UK auditors have rejected claims over the lack of scepticism and have called on the Auditing Practice Board (APB) to rethink the debate on enhancing scepticism in the conduct of an audit.
The call is a response to the APB’s discussion paper ‘Auditor Scepticism: Raising the Bar’ published last year, calling for debate on enhancing auditor scepticism.
Baker Tilly questions the debate in its response to the APB by saying that the new clarified ISAs, which incorporate a number of changes to scepticism, have yet to be implemented in practice, with their impact on audit yet to be assessed.
Deloitte said the APB needs to avoid measures that would add to the business cost or make it more difficult for companies in distress to survive.
Meanwhile Grant Thornton said the APB should seriously reconsider its proposals following this debate.
“We question whether the principle users of audit and financial statements , ie investors, would receive much benefit from additional research and standards as suggested in the discussion paper or time spent by auditors on additional training,” the firm said in its statement.
KPMG UK said that time and cost are not the only downsides of too much scepticism and warns that unwarranted overt scepticism can easily be perceived as aggressive and also be viewed as a lack of trust.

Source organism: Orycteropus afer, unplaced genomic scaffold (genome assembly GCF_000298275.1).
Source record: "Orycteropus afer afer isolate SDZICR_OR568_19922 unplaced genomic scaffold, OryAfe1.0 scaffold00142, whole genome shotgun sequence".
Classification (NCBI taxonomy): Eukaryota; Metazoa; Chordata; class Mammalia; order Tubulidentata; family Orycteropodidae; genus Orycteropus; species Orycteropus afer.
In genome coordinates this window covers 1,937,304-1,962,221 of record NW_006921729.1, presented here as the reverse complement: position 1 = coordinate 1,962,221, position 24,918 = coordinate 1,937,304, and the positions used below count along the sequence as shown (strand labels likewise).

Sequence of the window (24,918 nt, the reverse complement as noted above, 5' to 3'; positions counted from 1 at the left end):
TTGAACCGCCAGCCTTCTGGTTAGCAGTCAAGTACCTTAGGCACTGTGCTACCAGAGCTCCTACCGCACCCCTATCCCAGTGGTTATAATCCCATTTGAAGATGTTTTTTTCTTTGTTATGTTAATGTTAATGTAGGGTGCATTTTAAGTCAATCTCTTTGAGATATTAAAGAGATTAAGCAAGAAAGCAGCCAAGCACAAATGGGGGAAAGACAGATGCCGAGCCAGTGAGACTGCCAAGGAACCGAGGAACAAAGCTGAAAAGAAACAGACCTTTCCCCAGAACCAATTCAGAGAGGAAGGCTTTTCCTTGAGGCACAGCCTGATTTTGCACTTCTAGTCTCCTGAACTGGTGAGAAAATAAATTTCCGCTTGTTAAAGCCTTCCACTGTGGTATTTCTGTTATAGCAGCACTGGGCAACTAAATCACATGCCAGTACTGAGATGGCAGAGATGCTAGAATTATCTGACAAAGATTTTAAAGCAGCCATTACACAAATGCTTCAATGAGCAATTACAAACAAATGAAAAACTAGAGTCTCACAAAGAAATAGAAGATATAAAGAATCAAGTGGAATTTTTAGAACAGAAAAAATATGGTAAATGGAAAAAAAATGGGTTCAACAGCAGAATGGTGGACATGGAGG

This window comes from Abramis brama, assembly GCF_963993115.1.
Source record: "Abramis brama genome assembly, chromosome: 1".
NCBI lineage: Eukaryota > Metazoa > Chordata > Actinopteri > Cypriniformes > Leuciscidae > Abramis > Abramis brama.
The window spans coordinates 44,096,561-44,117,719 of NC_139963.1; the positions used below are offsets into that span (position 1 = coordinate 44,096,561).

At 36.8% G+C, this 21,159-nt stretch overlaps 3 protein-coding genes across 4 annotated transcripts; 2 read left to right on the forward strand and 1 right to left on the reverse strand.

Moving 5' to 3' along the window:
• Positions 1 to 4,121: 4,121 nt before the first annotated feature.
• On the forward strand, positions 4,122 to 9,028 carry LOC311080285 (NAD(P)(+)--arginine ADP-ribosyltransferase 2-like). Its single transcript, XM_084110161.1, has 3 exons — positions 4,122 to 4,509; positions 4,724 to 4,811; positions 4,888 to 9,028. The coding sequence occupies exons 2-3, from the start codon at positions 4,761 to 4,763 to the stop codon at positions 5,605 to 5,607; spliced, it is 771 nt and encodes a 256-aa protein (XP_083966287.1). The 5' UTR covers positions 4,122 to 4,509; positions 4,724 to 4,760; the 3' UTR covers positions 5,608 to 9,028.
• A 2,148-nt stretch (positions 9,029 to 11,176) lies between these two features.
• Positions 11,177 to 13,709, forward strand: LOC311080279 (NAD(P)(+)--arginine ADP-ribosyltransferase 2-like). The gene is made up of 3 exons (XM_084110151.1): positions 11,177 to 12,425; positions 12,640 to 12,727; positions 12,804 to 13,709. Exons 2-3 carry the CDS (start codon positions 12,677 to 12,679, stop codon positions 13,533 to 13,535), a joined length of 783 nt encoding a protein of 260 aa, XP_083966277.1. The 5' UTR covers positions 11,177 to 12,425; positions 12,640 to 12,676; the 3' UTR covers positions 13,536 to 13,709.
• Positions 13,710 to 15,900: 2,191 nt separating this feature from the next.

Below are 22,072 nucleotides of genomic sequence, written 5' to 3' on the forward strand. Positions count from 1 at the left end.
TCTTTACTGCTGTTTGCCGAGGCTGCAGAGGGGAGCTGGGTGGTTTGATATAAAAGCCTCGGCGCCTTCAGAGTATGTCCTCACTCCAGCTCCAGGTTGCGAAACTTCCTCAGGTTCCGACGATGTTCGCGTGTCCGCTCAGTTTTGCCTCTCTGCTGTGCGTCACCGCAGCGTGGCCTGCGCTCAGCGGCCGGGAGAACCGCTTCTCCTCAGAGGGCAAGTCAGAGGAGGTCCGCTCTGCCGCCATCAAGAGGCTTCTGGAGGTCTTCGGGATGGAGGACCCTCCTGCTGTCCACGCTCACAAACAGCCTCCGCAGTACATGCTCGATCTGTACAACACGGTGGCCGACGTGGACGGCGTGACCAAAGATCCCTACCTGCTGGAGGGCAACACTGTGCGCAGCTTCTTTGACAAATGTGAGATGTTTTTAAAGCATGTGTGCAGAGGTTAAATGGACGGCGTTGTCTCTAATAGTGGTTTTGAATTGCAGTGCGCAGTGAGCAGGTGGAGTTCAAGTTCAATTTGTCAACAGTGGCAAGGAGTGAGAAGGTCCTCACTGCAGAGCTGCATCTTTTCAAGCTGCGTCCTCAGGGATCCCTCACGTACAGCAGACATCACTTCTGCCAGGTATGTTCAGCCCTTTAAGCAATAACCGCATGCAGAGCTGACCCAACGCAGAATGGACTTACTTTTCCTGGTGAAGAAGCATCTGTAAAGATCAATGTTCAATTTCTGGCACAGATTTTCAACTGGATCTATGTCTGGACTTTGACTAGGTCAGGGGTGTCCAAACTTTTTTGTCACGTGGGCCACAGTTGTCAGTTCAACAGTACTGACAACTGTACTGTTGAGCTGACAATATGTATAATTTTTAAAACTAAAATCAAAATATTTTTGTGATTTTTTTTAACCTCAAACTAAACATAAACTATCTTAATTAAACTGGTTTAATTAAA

“That in turn can lead to a defensive reaction and lack of openness with the auditor to the detriment of the audit overall,” KPMG added.
In its response Ernst & Young said there is no evidence to support the claim the claim that there is a fundamental problem.
The APB said it has reviewed all the concerns from the audit profession but it will carry on working to improve scepticism.
The APB said it will work towards:
- Ensuring that there is a consistent understanding of the nature of professional scepticism and its role in the conduct of an audit,
- Reviewing ISAs (UK & I) for possible ambiguities in relation to the nature and importance of professional scepticism, and propose changes that may be needed to make sure the position is clear,
- Reviewing ISQC (UK & I) 1 to ensure that it has sufficient requirements and guidance relating to the need for firms to have appropriate policies and procedures for promoting the competencies that underlie professional scepticism,
- Considering how the application of scepticism can be made more transparent, and
- Considering, with other parts of the FRC, whether there is a need for guidance on the approach to be taken by auditors when considering the presentation in the financial statements of matters that have been the subject of significant challenge by auditors
The APB also aims to give further thought to how best to achieve a more consistent understanding – for auditors and audit committees -of the nature of professional scepticism and its role in the conduct of an audit.